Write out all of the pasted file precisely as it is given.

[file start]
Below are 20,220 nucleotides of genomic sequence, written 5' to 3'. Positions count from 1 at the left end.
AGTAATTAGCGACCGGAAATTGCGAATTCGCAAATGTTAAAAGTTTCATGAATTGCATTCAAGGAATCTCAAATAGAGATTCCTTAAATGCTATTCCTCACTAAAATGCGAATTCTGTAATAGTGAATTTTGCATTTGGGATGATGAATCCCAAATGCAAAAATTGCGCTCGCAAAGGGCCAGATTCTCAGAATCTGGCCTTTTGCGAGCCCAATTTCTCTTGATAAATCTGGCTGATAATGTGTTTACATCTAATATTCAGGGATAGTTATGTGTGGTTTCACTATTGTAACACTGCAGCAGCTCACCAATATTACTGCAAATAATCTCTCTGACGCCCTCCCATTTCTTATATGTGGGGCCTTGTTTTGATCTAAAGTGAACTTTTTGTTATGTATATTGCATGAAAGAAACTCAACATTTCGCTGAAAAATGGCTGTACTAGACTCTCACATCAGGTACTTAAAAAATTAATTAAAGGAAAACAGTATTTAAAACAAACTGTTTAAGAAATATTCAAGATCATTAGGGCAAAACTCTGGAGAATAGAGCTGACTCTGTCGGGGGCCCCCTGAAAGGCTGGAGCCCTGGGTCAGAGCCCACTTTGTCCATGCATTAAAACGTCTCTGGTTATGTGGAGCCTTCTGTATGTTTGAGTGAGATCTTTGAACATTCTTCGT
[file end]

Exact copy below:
Below are 20,220 nucleotides of genomic sequence, written 5' to 3'. Positions count from 1 at the left end.
AGTAATTAGCGACCGGAAATTGCGAATTCGCAAATGTTAAAAGTTTCATGAATTGCATTCAAGGAATCTCAAATAGAGATTCCTTAAATGCTATTCCTCACTAAAATGCGAATTCTGTAATAGTGAATTTTGCATTTGGGATGATGAATCCCAAATGCAAAAATTGCGCTCGCAAAGGGCCAGATTCTCAGAATCTGGCCTTTTGCGAGCCCAATTTCTCTTGATAAATCTGGCTGATAATGTGTTTACATCTAATATTCAGGGATAGTTATGTGTGGTTTCACTATTGTAACACTGCAGCAGCTCACCAATATTACTGCAAATAATCTCTCTGACGCCCTCCCATTTCTTATATGTGGGGCCTTGTTTTGATCTAAAGTGAACTTTTTGTTATGTATATTGCATGAAAGAAACTCAACATTTCGCTGAAAAATGGCTGTACTAGACTCTCACATCAGGTACTTAAAAAATTAATTAAAGGAAAACAGTATTTAAAACAAACTGTTTAAGAAATATTCAAGATCATTAGGGCAAAACTCTGGAGAATAGAGCTGACTCTGTCGGGGGCCCCCTGAAAGGCTGGAGCCCTGGGTCAGAGCCCACTTTGTCCATGCATTAAAACGTCTCTGGTTATGTGGAGCCTTCTGTATGTTTGAGTGAGATCTTTGAACATTCTTCGT